Paris: France has reported 13,215 new confirmed coronavirus cases over the past 24 hours, a new record since the start of the epidemic, while the daily death toll jumped to a four-month high.
The new cases pushed the cumulative total to 428,696 as the seven-day moving average of daily new infections rose to more than 9300, compared to a low of 272 at the end of May, two weeks after lockdown was lifted.
French President Emmanuel Macron and his wife Brigitte Macron wearing protective face masks on Friday.Credit:AP
Epidemiologists blame the increase on a combination of faster circulation of the virus and a six-fold increase in testing since the government made it free.
The Health Ministry also reported that the total number of deaths from COVID-19 increased by 154 to 31,249, a four-month high and triple the levels of the past week.
Earlier, the ministry reported the toll increased by 123, but then updated that to 154.
As the infection rate increases daily, the most affected regions and cities in France have tightened regulations.
The city of Nice on the French Riviera will ban gatherings of more than 10 people in public spaces and force bars to close early after Marseille and Bordeaux introduced similar measures on Monday.
Paris, where the virus has also been circulating more quickly than elsewhere, has not banned gatherings of more than 10 people but the police prefecture said on Friday that it strongly advised against private gatherings of more than that number.
Hospital data was relatively stable on Friday, with the total number of people in hospital with COVID-19 down by 25 to 5819 and the number of people in intensive care up by 27 to 800.
The World Health Organisation said more than 170 countries had joined its global plan to distribute vaccines fairly around the world, but cautioned that a race to develop shots could lead to public fears about safety.
Trials of a vaccine in Britain were paused earlier this month following an illness in a participant, while Russia has dismissed criticisms from Western experts warning against early use of its vaccine candidate.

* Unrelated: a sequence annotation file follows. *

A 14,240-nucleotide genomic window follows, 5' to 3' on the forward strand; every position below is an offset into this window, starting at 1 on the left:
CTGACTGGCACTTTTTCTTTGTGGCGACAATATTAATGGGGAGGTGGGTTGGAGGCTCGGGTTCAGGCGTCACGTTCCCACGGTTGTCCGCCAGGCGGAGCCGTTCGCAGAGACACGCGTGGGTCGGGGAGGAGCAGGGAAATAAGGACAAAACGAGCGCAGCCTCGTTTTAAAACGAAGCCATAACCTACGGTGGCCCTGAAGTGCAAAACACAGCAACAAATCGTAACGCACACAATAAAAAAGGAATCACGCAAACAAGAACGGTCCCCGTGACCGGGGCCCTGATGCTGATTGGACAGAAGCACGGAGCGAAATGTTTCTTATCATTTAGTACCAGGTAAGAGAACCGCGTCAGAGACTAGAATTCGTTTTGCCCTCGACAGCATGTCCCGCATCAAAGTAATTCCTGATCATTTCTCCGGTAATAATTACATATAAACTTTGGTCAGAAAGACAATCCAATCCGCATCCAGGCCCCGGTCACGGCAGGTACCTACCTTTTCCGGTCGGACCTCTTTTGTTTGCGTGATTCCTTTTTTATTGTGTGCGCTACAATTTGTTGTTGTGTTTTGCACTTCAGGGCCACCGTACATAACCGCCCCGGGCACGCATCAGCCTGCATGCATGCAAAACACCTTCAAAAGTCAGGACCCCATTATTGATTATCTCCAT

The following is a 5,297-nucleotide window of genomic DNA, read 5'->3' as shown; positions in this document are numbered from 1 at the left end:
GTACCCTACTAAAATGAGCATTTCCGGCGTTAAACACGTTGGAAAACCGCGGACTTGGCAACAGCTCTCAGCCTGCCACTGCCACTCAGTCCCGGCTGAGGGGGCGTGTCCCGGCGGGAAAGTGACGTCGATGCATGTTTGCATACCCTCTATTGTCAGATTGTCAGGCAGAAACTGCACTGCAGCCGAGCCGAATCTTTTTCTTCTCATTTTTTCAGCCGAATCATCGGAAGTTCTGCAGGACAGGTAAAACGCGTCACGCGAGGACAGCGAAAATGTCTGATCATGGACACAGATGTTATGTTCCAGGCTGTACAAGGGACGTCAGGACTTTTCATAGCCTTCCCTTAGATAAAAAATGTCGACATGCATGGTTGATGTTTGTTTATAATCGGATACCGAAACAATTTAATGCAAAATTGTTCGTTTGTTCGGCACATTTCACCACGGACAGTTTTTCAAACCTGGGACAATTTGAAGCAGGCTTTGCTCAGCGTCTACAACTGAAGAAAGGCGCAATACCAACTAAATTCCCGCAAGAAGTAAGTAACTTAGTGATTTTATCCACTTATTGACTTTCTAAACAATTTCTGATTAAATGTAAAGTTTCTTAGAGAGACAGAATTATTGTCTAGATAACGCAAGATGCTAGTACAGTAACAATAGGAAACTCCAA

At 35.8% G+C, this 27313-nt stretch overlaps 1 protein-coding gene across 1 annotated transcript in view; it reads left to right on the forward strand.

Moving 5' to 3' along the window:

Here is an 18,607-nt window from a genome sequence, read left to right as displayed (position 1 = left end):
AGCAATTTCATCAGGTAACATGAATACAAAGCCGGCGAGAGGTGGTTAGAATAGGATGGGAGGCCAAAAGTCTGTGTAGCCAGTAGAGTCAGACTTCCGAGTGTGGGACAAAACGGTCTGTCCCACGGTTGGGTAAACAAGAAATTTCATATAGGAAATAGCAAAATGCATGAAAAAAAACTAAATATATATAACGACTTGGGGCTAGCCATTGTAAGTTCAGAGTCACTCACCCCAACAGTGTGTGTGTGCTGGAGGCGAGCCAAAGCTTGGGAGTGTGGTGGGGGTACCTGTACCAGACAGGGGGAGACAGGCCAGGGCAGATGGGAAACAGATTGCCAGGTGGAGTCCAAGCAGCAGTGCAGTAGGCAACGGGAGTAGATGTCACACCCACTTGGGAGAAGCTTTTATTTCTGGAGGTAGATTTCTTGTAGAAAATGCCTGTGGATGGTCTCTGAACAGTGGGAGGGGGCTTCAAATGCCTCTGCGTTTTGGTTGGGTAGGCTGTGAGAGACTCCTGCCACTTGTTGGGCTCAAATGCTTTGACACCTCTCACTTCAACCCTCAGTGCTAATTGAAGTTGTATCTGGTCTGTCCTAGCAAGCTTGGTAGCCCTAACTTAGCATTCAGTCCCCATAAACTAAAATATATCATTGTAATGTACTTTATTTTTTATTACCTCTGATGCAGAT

"We already face challenges with vaccine acceptance for many proven vaccines," WHO chief Tedros Adhanom Ghebreyesus said in pre-recorded comments, as he spoke about the push to rapidly develop vaccines.
"We cannot risk having an effective vaccine for COVID-19 that people refuse because of the perception that it is unsafe."
Ahead of a deadline for entry to its COVAX vaccine facility, Tedros said the more than 170 countries who had joined "gaining guaranteed access to the world's largest portfolio of vaccine candidates."
WHO previously said 92 lower-income nations were seeking assistance via the scheme, and some 80 higher-income nations had expressed interest, but some still had to confirm their intention by the deadline.
The WHO and the GAVI vaccine alliance are leading the COVAX scheme, which aims to procure and deliver 2 billion doses of approved vaccines by the end of 2021.
But some countries that have secured their own supplies through bilateral deals, including the United States, have said they will not join COVAX.
"The first vaccine to be approved may not be the best," Tedros added during a webinar hosted by the National University of Singapore. "The more shots on goal we have, the higher the chances of having a very safe, very efficacious vaccine."
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